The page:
And, if he wants to, he can learn to box.
YCAP boxers typically start their day at 5:30 a.m., running laps before school. After school they are back at the YCAP Boxing Club to do some homework, listen to a devotional and then step into the ring for more training. "Boxing is kind of unique in that you get punched in the face and either you quit or fight back, and that's kind of like life," says Joe's son Andy Smith, who is now head boxing coach. The club is not only for the YCAP referrals; it is open to the community. "With our location it seems to get quite a few of the inner-city kids, but we get kids from all over," Andy says.
According to him, 90 percent of the physical challenge is just getting the kids in shape, but the real challenge is dealing with what's going on in their personal life. "A lot of them face so much difficulty at home when there's no stability. We try to teach them perseverance-that goes into the fact that a lot of the kids we work with have been dealt hands that aren't necessarily fair," says Andy.
"Boxing is a very tough sport. It's something that requires discipline, respect, hard work, courage," says Joe. "What you hope happens is that they take those same lessons out of the boxing gym into math class and science class and into personal relationships. A kid's eyes are more succinct than are their ears. If a parent is being irresponsible, not holding down a job, getting drunk ... the kid sees that. What do you think the kid is going to pay more attention to?"
One former boxer, Dekota Careathers, now age 25, says he voluntarily got involved in the boxing program around the age of 9, explaining he wanted to be tough. He remembers the days of intense training before and after school, laughing, "It was all day, every day-I had no time to get in trouble at all."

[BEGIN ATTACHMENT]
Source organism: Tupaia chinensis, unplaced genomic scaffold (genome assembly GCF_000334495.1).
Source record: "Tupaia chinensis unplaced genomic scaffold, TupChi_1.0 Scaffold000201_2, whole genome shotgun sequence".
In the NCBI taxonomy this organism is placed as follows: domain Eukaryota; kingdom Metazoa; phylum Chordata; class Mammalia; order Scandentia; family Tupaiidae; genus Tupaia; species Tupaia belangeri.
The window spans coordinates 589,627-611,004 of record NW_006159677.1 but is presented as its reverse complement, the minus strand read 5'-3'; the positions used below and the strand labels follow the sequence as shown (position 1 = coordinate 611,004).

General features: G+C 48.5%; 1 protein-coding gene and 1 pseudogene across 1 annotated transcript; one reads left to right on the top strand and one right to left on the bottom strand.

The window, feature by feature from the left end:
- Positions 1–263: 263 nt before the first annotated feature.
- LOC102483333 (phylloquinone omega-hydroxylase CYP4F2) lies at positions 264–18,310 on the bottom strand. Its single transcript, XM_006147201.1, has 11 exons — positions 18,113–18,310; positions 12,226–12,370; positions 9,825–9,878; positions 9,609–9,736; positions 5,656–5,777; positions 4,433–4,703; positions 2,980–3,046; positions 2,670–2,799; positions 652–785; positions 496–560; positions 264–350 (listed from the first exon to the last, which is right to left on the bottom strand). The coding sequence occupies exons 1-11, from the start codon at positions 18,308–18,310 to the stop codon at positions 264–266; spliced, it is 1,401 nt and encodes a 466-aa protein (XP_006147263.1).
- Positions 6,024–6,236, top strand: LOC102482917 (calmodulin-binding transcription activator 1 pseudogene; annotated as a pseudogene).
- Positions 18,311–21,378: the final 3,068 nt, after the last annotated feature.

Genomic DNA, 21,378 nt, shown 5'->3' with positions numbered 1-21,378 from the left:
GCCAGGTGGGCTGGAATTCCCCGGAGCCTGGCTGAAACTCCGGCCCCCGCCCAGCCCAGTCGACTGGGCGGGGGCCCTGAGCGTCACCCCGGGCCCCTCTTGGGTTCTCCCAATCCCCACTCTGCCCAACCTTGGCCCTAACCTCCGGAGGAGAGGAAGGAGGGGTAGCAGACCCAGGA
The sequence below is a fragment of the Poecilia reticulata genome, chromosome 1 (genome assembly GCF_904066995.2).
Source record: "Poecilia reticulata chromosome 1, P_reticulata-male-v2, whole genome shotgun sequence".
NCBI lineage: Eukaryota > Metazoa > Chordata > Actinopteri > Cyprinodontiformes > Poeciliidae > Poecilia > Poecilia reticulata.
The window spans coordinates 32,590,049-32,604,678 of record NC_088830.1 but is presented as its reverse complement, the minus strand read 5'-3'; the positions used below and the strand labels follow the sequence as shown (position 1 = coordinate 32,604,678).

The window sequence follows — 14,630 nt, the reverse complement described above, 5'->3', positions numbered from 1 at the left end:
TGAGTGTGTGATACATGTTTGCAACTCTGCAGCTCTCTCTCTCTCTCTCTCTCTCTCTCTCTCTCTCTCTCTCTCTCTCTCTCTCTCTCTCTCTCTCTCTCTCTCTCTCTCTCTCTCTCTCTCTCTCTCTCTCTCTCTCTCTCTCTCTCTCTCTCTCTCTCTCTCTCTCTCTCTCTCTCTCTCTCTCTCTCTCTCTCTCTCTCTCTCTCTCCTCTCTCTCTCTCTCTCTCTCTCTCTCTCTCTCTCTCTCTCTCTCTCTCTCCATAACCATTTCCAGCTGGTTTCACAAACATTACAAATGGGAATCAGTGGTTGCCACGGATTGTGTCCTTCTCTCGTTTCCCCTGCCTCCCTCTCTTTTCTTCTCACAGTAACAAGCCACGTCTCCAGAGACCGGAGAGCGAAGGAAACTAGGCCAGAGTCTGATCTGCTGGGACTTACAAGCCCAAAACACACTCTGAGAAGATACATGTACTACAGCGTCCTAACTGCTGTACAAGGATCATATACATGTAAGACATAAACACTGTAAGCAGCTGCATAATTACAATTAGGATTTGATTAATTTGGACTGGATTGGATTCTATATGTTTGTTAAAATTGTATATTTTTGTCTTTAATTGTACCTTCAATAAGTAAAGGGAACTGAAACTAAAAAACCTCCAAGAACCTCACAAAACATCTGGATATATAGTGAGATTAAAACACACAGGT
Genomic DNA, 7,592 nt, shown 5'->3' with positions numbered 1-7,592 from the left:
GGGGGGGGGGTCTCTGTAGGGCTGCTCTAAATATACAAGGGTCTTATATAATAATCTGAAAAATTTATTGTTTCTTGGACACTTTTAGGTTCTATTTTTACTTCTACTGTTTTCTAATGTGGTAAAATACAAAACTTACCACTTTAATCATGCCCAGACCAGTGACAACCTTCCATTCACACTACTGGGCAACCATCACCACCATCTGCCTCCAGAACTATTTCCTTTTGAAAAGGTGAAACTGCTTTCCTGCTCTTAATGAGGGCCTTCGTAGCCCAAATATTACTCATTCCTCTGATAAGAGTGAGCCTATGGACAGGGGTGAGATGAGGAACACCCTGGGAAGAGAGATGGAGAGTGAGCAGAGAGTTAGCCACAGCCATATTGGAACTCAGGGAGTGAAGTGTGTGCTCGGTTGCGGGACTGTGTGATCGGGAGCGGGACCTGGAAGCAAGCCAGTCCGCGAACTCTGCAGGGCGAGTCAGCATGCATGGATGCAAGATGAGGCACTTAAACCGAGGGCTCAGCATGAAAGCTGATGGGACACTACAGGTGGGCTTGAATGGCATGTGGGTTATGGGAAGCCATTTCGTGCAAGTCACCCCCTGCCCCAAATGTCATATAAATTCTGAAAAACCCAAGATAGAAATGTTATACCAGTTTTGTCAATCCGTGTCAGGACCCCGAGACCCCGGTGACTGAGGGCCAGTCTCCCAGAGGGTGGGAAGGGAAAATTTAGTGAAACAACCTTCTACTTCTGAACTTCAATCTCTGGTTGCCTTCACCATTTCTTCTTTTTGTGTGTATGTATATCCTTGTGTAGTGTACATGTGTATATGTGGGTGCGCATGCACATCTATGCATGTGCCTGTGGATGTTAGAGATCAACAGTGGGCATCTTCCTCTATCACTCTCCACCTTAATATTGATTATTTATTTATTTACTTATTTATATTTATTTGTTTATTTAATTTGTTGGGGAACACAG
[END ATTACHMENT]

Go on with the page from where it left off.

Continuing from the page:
Today Dekota is father to a three-year-old son and working toward college. "Without boxing, being around Joe Smith and Andy Smith, I don't think I would be the person I am today. I don't think I would be the father I am; I don't think I would have pursued college. They had a big impact on my life," he says. "Boxing gave me the skills to be humble, to strive for something and continue to better myself. It gave me a better outlook on life."
And Dekota's not the only one.
"There's days they will cuss you and be disrespectful, but then there are days when a kid comes to the front door... and says, 'I just needed to stop and tell you how much I love you and what a difference you have made in my life,'" says Joe. "It's a phone call from heaven to remind me why I do what I do."
The real success story
Joe doesn't take much credit for the work done through the program; if you asked him, he'd say, "Everything that has happened to me has just been a God thing."
That includes being asked to participate with the 2008 Olympic boxing team as team manager in Beijing. "Boxing is a sport that often draws tough inner-city kids," says Joe. "There were 24 athletes on the team from inner cities all over America." For a year before the Olympic Games, Joe lived with the team in Colorado Springs while they trained, traveling with them all over the world as they faced off against opponents. He was responsible for all of the athletes as well as public relations with the media. As he puts it, he was the team dad.
Though he says he's proud of his local boxers that have succeeded in the sport, he says it's not the most important thing. "Everybody that comes in here is not going to make a great boxer, though we have had several that have done well nationally. Every Olympian starts in his hometown, in a grassroots boxing program," says Joe. "We want these kids to do well competitively, but we want the lessons they learn in the gym to translate into other areas of their life."
In the end, Joe knows it's up to the kids who they want to be. "Everybody needs another chance. I think I've made pretty good on my second chance. I can relate to the struggles they feel ... no daddy, poverty, drug addiction. We do the best we can do. We love on these kids, provide resources, try to be a conduit to change their life, but I'm not responsible for where the story ends."
To get involved or to volunteer visit jabbinforjesus.org